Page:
Why has the United States refused to send you defensive weaponry? 

“They have a different approach to us in some spheres. And I think it was a very unclear discussion about the lethal weapons [that] should be supplied by the U.S. We don’t talk about the lethal weapons. Ukraine is an industrialized nation that can produce their own weapons. We’re talking about the defensive weapons, which help us just defensively. And sorry for my pathos, but we here defend not just Ukraine’s sovereignty and territorial integrity. We here defend freedom and democracy. And we are now fighting with the weapons of the 20th century against the weapons of the 21st century. Because the military budget of Ukraine and the military budget of Russia … we are defending by ourselves. And that’s why the supply for us of defensive weapons — this is not just for war with Russia, this is just to build up [a] stronger, global system of security.”

“And now we are trying to build up an effective method of defense. That is what we are discussing with the Americans.”

Why has the conflict quieted in the east but isolated attacks have escalated elsewhere in the country? 

“This is one of the main scenarios of [Russian President Vladimir] Putin. Understanding that his direct attack on the front is not successful, and the punishment can be effective in combination with the foreign oil prices, and withdrawal of direct foreign investment from Russia, limited access to technology and others, this can create a problem. He tried to switch the tactic and tried to destabilize the situation from inside.”

On the oligarchs who retain power in Ukraine: 

“This is a challenge for Ukraine. All the time, Ukraine was an oligarch country. And all the time, oligarchs were together with the authorities. And this is the first time where we, and me as a president, undertake the serious task to limit the power of the oligarchs.... Now we have two dangers, that’s true. Danger number one is Russia, danger number two is oligarchs, and we are paying special attention to both of these threats to Ukrainian freedom, to Ukrainian future, to Ukrainian values.”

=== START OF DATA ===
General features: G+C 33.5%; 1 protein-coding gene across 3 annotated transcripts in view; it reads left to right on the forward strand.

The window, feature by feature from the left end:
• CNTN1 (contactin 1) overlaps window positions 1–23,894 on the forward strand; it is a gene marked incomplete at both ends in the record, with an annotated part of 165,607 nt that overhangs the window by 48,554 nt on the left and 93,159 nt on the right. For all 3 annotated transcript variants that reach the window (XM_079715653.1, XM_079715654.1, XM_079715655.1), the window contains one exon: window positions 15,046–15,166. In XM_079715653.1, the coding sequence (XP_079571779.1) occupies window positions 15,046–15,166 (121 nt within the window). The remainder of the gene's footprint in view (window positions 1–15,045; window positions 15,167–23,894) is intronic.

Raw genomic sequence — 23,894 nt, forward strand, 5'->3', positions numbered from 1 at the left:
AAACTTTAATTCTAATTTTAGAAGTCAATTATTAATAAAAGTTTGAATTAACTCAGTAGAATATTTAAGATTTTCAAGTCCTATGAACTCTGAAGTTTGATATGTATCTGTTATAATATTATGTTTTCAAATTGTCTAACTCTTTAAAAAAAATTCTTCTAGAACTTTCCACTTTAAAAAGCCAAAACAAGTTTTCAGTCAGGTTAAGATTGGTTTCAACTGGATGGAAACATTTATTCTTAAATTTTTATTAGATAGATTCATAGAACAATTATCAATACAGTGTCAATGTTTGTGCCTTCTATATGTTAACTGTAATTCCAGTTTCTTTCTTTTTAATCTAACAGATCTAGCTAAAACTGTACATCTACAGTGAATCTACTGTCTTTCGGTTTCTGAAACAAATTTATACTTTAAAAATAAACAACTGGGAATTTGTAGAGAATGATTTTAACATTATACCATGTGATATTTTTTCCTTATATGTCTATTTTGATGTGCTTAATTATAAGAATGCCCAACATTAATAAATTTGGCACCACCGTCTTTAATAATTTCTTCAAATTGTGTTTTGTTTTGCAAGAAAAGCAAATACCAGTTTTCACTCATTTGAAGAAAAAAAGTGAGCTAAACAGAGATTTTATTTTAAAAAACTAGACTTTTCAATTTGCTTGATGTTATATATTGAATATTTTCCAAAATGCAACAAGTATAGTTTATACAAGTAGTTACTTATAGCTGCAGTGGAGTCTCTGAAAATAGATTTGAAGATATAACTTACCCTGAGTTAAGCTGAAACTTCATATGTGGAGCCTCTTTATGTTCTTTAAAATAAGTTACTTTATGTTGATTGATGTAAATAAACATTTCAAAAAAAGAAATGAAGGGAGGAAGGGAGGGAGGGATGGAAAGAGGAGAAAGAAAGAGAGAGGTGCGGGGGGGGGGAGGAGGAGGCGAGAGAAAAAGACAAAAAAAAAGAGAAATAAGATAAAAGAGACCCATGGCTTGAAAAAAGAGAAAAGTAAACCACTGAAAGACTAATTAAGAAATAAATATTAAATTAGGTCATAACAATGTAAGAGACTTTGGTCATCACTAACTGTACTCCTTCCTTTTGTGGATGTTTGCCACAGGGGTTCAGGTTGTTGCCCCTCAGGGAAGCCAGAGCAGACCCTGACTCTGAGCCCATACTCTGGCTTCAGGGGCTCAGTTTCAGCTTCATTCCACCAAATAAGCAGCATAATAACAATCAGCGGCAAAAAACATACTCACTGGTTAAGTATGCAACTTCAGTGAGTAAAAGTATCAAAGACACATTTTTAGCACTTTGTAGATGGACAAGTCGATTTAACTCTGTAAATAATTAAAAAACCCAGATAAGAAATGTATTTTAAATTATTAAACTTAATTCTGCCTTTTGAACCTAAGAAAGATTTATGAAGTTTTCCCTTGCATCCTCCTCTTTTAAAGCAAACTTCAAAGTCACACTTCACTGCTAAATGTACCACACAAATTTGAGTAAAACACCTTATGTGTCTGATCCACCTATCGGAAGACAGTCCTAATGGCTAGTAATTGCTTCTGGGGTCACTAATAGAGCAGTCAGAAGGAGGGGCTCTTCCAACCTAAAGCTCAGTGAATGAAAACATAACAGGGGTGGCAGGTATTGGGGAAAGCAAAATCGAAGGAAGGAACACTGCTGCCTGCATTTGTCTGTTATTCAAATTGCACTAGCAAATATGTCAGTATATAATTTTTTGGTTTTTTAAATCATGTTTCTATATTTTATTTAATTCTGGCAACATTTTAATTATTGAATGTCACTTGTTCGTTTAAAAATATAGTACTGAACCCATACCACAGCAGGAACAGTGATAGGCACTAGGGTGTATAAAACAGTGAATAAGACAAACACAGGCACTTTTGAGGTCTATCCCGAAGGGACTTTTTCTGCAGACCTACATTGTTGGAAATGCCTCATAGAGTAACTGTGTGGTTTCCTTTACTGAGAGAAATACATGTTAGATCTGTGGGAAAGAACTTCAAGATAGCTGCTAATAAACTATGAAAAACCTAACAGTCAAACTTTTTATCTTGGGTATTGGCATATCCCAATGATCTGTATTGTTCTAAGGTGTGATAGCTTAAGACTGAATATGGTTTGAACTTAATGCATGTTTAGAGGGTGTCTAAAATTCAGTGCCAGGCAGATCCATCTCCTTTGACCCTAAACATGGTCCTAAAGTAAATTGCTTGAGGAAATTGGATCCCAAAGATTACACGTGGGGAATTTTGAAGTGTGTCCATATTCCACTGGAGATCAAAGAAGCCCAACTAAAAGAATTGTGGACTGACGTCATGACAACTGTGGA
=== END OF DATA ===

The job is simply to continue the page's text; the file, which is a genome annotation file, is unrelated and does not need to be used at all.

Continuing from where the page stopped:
Are you ready to do a swap of captured soldiers to regain the imprisoned Ukrainians Oleg Sentsov, Nadia Savchenko and others? 

“What is the main difference between Sentsov, between Savchenko, between our other heroes, and the aggressor troops, which were captured on my territory, with a weapon in their hands, as an aggressor. Sentsov is a very famous Ukrainian film producer. His only responsibility is that he is Ukrainian and proud to be Ukrainian. He never had any weapons in his hands. The Russian so-called court doesn’t have any evidence. And they put him in prison for 23 years… Nadiya Savchenko, she is a captain of my air force, and as a captain of the Ukrainian army, she was defending the army on Ukrainian territory. She was doing nothing wrong but doing exactly why she is in the army.… This is not a topic of exchange. No, no, no, no, no. I do my best to have Ukrainian heroes at home. This is my attempt to be successful, because I have the support of the Ukrainian people and I have the support of all the international community, but the difference is huge, and all of you should understand that.”

Source: The Washington Post